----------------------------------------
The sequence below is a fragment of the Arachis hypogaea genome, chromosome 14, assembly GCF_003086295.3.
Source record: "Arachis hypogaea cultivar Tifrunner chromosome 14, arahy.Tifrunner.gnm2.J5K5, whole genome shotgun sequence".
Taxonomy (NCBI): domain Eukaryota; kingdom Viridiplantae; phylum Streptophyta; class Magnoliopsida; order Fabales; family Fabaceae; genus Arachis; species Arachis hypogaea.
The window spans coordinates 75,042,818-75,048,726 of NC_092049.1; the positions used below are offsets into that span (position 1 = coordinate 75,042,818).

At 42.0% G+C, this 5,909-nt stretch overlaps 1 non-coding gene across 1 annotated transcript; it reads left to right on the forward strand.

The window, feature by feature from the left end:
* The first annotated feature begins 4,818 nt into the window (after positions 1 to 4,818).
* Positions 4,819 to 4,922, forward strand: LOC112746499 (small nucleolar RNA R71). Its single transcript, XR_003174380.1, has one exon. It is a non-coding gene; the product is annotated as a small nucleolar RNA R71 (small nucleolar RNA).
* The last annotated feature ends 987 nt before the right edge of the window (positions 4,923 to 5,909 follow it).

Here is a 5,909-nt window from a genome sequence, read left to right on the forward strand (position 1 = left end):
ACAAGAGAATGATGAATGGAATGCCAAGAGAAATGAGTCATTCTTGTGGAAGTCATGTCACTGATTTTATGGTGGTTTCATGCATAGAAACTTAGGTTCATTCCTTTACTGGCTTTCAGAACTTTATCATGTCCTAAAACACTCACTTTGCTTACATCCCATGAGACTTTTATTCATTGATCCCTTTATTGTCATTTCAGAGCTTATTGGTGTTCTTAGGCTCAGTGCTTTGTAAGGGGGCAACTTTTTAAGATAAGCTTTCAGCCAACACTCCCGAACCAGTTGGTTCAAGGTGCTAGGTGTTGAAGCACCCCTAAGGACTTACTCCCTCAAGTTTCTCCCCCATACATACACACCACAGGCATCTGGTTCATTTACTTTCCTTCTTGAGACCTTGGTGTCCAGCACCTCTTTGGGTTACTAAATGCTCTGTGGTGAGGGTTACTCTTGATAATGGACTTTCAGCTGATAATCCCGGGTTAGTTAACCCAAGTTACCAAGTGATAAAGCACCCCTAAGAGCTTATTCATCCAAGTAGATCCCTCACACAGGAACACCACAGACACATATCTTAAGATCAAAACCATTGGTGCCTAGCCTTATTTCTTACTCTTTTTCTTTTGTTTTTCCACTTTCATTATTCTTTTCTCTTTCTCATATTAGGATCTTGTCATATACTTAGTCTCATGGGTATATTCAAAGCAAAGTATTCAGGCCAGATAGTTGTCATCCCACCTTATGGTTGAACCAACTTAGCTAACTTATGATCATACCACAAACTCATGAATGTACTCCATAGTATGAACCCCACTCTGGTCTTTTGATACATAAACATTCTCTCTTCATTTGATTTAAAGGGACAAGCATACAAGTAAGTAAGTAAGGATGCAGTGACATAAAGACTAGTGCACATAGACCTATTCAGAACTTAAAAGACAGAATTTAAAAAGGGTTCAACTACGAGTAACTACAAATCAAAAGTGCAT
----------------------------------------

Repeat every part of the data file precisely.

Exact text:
The sequence below is a fragment of the Arachis hypogaea genome, chromosome 14, assembly GCF_003086295.3.
Source record: "Arachis hypogaea cultivar Tifrunner chromosome 14, arahy.Tifrunner.gnm2.J5K5, whole genome shotgun sequence".
Taxonomy (NCBI): domain Eukaryota; kingdom Viridiplantae; phylum Streptophyta; class Magnoliopsida; order Fabales; family Fabaceae; genus Arachis; species Arachis hypogaea.
The window spans coordinates 75,042,818-75,048,726 of NC_092049.1; the positions used below are offsets into that span (position 1 = coordinate 75,042,818).

At 42.0% G+C, this 5,909-nt stretch overlaps 1 non-coding gene across 1 annotated transcript; it reads left to right on the forward strand.

The window, feature by feature from the left end:
* The first annotated feature begins 4,818 nt into the window (after positions 1 to 4,818).
* Positions 4,819 to 4,922, forward strand: LOC112746499 (small nucleolar RNA R71). Its single transcript, XR_003174380.1, has one exon. It is a non-coding gene; the product is annotated as a small nucleolar RNA R71 (small nucleolar RNA).
* The last annotated feature ends 987 nt before the right edge of the window (positions 4,923 to 5,909 follow it).

Here is a 5,909-nt window from a genome sequence, read left to right on the forward strand (position 1 = left end):
ACAAGAGAATGATGAATGGAATGCCAAGAGAAATGAGTCATTCTTGTGGAAGTCATGTCACTGATTTTATGGTGGTTTCATGCATAGAAACTTAGGTTCATTCCTTTACTGGCTTTCAGAACTTTATCATGTCCTAAAACACTCACTTTGCTTACATCCCATGAGACTTTTATTCATTGATCCCTTTATTGTCATTTCAGAGCTTATTGGTGTTCTTAGGCTCAGTGCTTTGTAAGGGGGCAACTTTTTAAGATAAGCTTTCAGCCAACACTCCCGAACCAGTTGGTTCAAGGTGCTAGGTGTTGAAGCACCCCTAAGGACTTACTCCCTCAAGTTTCTCCCCCATACATACACACCACAGGCATCTGGTTCATTTACTTTCCTTCTTGAGACCTTGGTGTCCAGCACCTCTTTGGGTTACTAAATGCTCTGTGGTGAGGGTTACTCTTGATAATGGACTTTCAGCTGATAATCCCGGGTTAGTTAACCCAAGTTACCAAGTGATAAAGCACCCCTAAGAGCTTATTCATCCAAGTAGATCCCTCACACAGGAACACCACAGACACATATCTTAAGATCAAAACCATTGGTGCCTAGCCTTATTTCTTACTCTTTTTCTTTTGTTTTTCCACTTTCATTATTCTTTTCTCTTTCTCATATTAGGATCTTGTCATATACTTAGTCTCATGGGTATATTCAAAGCAAAGTATTCAGGCCAGATAGTTGTCATCCCACCTTATGGTTGAACCAACTTAGCTAACTTATGATCATACCACAAACTCATGAATGTACTCCATAGTATGAACCCCACTCTGGTCTTTTGATACATAAACATTCTCTCTTCATTTGATTTAAAGGGACAAGCATACAAGTAAGTAAGTAAGGATGCAGTGACATAAAGACTAGTGCACATAGACCTATTCAGAACTTAAAAGACAGAATTTAAAAAGGGTTCAACTACGAGTAACTACAAATCAAAAGTGCAT